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Broncos-Bengals: Five things to watch from Cincy

CINCINNATI – Five things to watch when the Broncos face the Cincinnati Bengals at Paul Brown Stadium here Sunday afternoon:

1. BAILEY VS. GREEN.

One-on-one match-ups don’t get any more delicious than this. Champ Bailey hasn’t allowed a touchdown in 13 games, including the playoffs; Bengals wide receiver A.J. Green has scored at least once in six consecutive games. Andy Dalton trusts Green over any other target, and with good reason; Green is athletic, rangy and has body control in mid-air. That’s why Green has been targeted 73 times this year; his fellow Bengals wideouts have just 90 targets combined.

“I’ve been saying this guy’s in my top five since he was in college. It’s no secret that he’s one of the best and he’s emerging to be the best,” Bailey said. “I think his biggest strength is ball skills. You see a lot of guys, you see the ball up and they don’t know how to go get it. And he’s probably the best in the game at going to get it.”

Bailey has been exemplary this season, but Green, a fellow University of Georgia product, represents by far his biggest task.

2. AVOIDING THE EARLY MISTAKE.

Yes, it’s like a broken record at this point. But until it stops being a bugaboo, it remains an issue. Eleven of the Broncos’ 14 giveaways this season were in the first half; nine were in the first quarter alone, leading to 30 points.

Fortunately for the Broncos, their ghastly minus-9 turnover margin in the first quarter isn’t replicated in the rest of the game; they’re plus-1 in the second, even in the third and and plus-5 in the fourth quarter.

A noble goal for the Broncos — beyond winning, of course — would be to avoid a lost fumble for the first time this season. Cincinnati offers a chance for the Broncos to improve in this area; only three teams have forced fewer fumbles this year than the Bengals, with five.

3. DON’T FORGET ABOUT THE TIGHT END.

Once again, the Broncos face a tight end capable of making enough plays to create havoc: Jermaine Gresham. But this time, the Broncos might be at the cusp of a plan that allows for better long-term coverage when they go into their nickel package.

Jack Del Rio used linebacker Danny Trevathan on New Orleans tight end Jimmy Graham often when the Broncos switched out their personnel last week. Trevathan had his ups and downs; he broke up an early pass for Graham, but also was beaten for a Darren Sproles touchdown when he and Wesley Woodyard were in coverage on the fleet-footed running back.

“(Trevathan) did okay,” defensive coordinator Jack Del Rio said. “Some things that were really good, some things that we want to be better at. He made a couple big plays in the game for us. Danny’s done a nice job for us in the sub-package.”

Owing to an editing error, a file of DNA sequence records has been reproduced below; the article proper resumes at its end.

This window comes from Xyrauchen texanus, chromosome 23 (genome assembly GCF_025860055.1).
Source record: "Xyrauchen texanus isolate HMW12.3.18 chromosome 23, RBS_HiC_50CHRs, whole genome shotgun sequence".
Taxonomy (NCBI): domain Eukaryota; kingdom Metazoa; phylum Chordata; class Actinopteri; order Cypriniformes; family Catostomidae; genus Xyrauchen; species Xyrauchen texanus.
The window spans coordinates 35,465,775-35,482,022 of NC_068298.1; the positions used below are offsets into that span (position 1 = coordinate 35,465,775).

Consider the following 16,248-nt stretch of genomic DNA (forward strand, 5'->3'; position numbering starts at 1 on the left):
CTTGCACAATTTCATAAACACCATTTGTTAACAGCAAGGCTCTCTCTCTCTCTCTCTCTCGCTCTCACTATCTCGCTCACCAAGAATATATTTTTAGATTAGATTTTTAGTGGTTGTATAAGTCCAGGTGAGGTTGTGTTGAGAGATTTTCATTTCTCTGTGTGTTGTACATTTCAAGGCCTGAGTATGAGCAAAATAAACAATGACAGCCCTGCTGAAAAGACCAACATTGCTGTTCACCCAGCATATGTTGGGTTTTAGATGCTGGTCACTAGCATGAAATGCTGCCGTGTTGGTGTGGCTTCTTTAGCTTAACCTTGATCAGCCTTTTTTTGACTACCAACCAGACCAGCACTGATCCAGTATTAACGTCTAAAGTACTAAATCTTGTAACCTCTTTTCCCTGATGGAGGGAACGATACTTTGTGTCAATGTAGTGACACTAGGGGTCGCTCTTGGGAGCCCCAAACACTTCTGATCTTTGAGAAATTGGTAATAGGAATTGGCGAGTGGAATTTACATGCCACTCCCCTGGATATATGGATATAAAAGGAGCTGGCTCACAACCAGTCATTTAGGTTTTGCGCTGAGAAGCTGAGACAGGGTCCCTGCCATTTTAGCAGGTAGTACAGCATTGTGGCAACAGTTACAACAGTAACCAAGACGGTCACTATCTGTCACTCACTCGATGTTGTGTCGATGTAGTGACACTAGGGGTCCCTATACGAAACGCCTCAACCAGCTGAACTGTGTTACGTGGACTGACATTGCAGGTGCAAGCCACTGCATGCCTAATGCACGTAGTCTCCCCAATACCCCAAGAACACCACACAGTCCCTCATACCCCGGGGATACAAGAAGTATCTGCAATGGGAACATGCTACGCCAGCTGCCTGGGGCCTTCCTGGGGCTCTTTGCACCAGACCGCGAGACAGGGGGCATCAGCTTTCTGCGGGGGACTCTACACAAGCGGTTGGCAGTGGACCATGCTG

It wasn’t enough to prevent Graham from scoring, and the Broncos have now allowed six touchdowns to opposing tight ends this year. Trevathan might be the best bet to change that, since he offers a better size/speed blend than any option not named Von Miller. continues to improve — and all the linebackers stay healthy — D.J. Williams might have trouble finding a home in the rotation when he returns from nine games of suspensions in two weeks.

4. THEY’RE SETTLED IN.

An early start — 11 a.m. MST — and trek to the Eastern time zone meant that the Broncos left two days prior to the contest. Early departures for the the games at Tennessee, Miami, Kansas City, Buffalo and Minnesota last year worked out more often than not; the Broncos won three of those five games that started in the brunch hour with the extra day to acclimate.

The Broncos will also depart on Friday for their games at Carolina next week, at Kansas City on Nov. 25 and at Baltimore on Dec. 16.

“It’s good to get a night away, get a good night’s sleep two nights in a row, no distractions,” Bailey said. “I love it. Wish I could do it every week — every week. Home games, as well.

The extra cost is significant , but not backbreaking — a traveling party that can range between 110 and 130, including coaches and support staff, all getting meals and lodging for an extra night. But a winning road record is justification for this to continue.

5. AVOID COMPLACENCY.

Generally speaking, if you ever get caught thinking the worst is over in the NFL, you find out otherwise — fast. It’s one thing for pundits to discuss the Broncos’ last nine games — which includes just one against a foe currently with a winning record — and to jump to conclusions based on the quality (or relative lack thereof) of an opponent, starting with the Bengals.

The Broncos play two of their next four games against teams that have just one win apiece this year. It would be easy for the Broncos to play a bit off the edge, but that won’t work.

“People think we’re just going to cakewalk these next few games. This is a good football team. It’s not like they’re getting blown out,” Bailey said. “(The Bengals) are in every game they’ve played except one. It’s one of those things where we’ve got to approach it just like any other week. We’ve got a tough task coming up this Sunday.”

PREDICTION: Broncos 31, Bengals 16.

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